Temporal logic might be what you're looking for. I don't have a detailed knowledge about the area, but I can tell you it's one of the standard "adaptions" of alethic modal logic to various philosophically interesting concepts. Alethic modal logic has the operators of "possibly" and "necessarily". A good example of this is epistemic logic, where "necessarily" is interpreted as "knows".

I don't have much else to say on the matter, so here's some links:

https://en.wikipedia.org/wiki/Temporal_logic

https://plato.stanford.edu/entries/logic-temporal/

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  • Thanks! I will look into temporal logic. – Frank Hubeny Sep 27 '19 at 14:18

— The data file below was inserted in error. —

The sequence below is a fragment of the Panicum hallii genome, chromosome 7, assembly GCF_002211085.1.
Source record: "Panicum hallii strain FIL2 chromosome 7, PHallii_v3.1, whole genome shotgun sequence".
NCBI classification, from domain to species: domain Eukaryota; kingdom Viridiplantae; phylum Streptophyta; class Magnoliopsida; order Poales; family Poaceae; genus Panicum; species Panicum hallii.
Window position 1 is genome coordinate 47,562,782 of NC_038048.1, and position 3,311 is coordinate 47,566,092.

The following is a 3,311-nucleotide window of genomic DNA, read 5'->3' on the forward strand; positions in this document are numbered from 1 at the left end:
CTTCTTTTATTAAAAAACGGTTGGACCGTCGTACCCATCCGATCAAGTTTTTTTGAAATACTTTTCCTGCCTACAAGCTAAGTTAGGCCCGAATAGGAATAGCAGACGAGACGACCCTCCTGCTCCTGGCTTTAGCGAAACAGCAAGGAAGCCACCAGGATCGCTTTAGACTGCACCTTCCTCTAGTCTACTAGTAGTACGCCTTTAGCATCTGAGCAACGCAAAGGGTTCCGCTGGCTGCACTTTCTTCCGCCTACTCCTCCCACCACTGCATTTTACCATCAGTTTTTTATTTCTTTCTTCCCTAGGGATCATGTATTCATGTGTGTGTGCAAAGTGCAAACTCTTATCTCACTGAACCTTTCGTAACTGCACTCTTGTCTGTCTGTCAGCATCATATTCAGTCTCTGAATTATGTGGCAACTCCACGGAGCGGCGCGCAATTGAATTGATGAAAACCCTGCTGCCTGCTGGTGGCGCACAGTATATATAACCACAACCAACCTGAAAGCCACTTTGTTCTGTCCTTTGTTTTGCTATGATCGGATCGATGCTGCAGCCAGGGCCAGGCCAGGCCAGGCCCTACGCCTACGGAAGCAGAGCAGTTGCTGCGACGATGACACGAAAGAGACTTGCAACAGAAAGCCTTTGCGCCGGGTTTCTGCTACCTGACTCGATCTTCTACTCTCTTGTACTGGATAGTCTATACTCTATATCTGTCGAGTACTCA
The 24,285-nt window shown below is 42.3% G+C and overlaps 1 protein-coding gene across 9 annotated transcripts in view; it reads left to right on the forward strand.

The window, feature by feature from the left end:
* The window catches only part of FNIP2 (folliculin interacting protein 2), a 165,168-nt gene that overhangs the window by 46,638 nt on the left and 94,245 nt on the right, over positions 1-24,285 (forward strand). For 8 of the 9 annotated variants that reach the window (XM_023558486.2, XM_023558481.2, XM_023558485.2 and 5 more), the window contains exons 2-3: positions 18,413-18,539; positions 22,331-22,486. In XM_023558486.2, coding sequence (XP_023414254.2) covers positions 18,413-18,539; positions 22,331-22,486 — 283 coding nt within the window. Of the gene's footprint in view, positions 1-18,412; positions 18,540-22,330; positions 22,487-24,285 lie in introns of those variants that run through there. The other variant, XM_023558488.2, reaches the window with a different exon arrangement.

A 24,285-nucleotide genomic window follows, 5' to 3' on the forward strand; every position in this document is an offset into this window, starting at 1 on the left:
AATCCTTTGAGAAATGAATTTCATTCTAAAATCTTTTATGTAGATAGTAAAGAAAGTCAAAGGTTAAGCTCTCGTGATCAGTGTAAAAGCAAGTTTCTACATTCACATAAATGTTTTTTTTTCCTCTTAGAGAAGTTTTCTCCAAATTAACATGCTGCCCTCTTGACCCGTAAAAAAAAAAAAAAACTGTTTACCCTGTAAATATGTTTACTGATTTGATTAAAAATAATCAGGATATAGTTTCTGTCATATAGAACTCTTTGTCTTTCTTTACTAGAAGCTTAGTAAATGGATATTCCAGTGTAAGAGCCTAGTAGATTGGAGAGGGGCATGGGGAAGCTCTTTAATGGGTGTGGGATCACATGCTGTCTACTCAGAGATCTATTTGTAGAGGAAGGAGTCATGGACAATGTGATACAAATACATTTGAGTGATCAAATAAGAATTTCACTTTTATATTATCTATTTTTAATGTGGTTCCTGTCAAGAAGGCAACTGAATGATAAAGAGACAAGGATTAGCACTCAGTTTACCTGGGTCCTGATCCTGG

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    A good example of this is epistemic logic, where "possibly" is interpreted as "believes" and "necessarily" is interpreted as "knows"". That's not quite accurate. Elementary epistemic logic usually does not have a notion of belief. Doxastic epistemic logics that extend the language with a belief operator usually define this belief operator in other ways, not as simple analogue to a possibility operator. – transitionsynthesis Sep 27 '19 at 18:13
  • @transitionsynthesis Thanks for that. I really don't know much about these kinds of sstems, so I just wanted to present a bit of context before being a sign post to relevant sources of information. I was aware of epistemic logic only due to the "KK principle" debate (does knowing require knowing that you know), where axiom S4 of "necessarily P then Necessarily necessarily P" is used to model the principle. I assumed the possibility rules would be adapted to belief in the same way as necessity rules are adapted to knowledge – Daniel Prendergast Sep 27 '19 at 18:26